Libya Launders its Reputation

If you happen to be running an authoritarian regime which practices torture, routinely locks up dissidents and muzzles the press, there are few causes better than Palestinian solidarity to polish up your public image. One might say that it's a political form of money laundering; just as one would wash shady banknotes through an offshore bank, so the most bloodstained of reputations can be cleansed just by engaging in a publicity stunt billed as a humanitarian gift to Gaza's Palestinians.

Or so the Libyans seem to think, anyway. Saif al-Islam Gaddafi, son of Africa's longest-serving dictator Muammar Gaddafi, has announced that his charitable foundation is dispatching a ship to Gaza carrying 2,000 tons of humanitarian aid. "Now we are helping the people of Gaza who are suffering," said one of the volunteers preparing the ship.

Not really. 2,000 tons is in fact a paltry amount, equivalent to about one day's worth of the aid that crosses from Israel into Gaza with clockwork regularity each week. In Gaza, there is actually no shortage of the foodstuffs which the ship is carrying, like rice and cooking oil, since Israel ensures that these are all delivered. To take the example of one week in June, 30 truckloads of cooking oil crossed from Israel into Gaza (and yes, these are official Israeli statistics - those who don't believe them are welcome to provide credible alternative figures.)

As with previous escapades to challenge Israel's blockade of illegal weapons transportation into Gaza, this Libyan effort is really about politics. And the intended beneficiaries are not the Palestinians, but the Gaddafi dynasty.

Life in their Socialist People's Libyan Arab Jamahiriya is pretty wretched. According to Freedom House's 2010 Freedom in the World survey, Libya's record on political and civil rights earns it the lowest possible ranking on a scale of 1 to 7, placing the country in the same basket as North Korea, Burma, Zimbabwe and similar paragons of enlightenment. Political parties are banned, media is entirely state-owned and corruption is rife - Transparency International places Libya at 126 in a list of 180 countries.

About the only demonstration of liberalism in Libya is in its use of the death penalty -a policy that can be summarized with the words "as often as possible." Just Saudi Arabia and Iran trump Libya when it comes to wielding the hangman's noose. Migrants from African countries attempting to enter the European Union by traveling through Libya are especially vulnerable, even more now that Gaddafi's regime has closed the Tripoli office of the United Nations High Commission for Refugees (UNHCR.) Three weeks ago, a motion before the European Parliament noted that 200 people, overwhelmingly foreigners, languished on Libya's Death Row. The motion also noted the execution in early June of eighteen unidentified foreigners, as reported by Cerene - a newspaper "closely affiliated" with none other than the prime mover behind Libya's ship to Gaza, Saif al-Islam Gaddafi.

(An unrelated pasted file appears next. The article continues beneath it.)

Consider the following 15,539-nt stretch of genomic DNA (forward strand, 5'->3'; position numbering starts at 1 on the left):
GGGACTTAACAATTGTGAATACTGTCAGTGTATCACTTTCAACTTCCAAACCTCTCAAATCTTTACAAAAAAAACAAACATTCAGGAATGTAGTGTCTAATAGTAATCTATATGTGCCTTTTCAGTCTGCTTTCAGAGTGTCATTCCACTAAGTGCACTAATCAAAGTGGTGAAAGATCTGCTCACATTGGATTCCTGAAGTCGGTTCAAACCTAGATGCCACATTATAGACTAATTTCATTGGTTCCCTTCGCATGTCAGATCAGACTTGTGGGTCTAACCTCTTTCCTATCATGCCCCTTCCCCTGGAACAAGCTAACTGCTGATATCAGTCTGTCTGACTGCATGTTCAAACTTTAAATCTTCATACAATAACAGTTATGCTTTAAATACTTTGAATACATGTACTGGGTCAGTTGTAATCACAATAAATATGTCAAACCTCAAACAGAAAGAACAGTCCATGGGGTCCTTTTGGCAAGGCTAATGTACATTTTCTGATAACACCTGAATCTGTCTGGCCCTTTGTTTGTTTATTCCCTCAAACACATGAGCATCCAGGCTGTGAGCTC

Harshness towards foreigners unfortunate enough to end up in Libya is nothing new. Just ask those 30,000 Palestinians expelled by Gaddafi in 1995 to underline his objection to the peace agreement signed between Israel and the PLO. Gaddafi, reported the New York Times at the time, "has said other Arab countries should follow suit, to show the world that Palestinians have gained nothing from the self-rule agreements."

It would be truer to say that the Palestinians have nothing to gain from Libya, then or now. For Gaddafi, the Palestinians have never been anything more than a political tool. Nothing better symbolizes that dead end than the praise heaped on Gaddafi by Hamas in the wake of the 2009 Gaza war.

"A political structure is corrupted if it becomes subservient to the sectarian social structure of the family, tribe, or sect and adopts its characteristics," wrote Gaddafi in his Green Book, an inchoate work of political theory that serves as the ideological foundation of his regime. Those same words encapsulate the state of Libya under Gaddafi's permanent rule. That is why the Palestinians - and those who claim to support them - would be wise to avoid any ships bearing his gifts.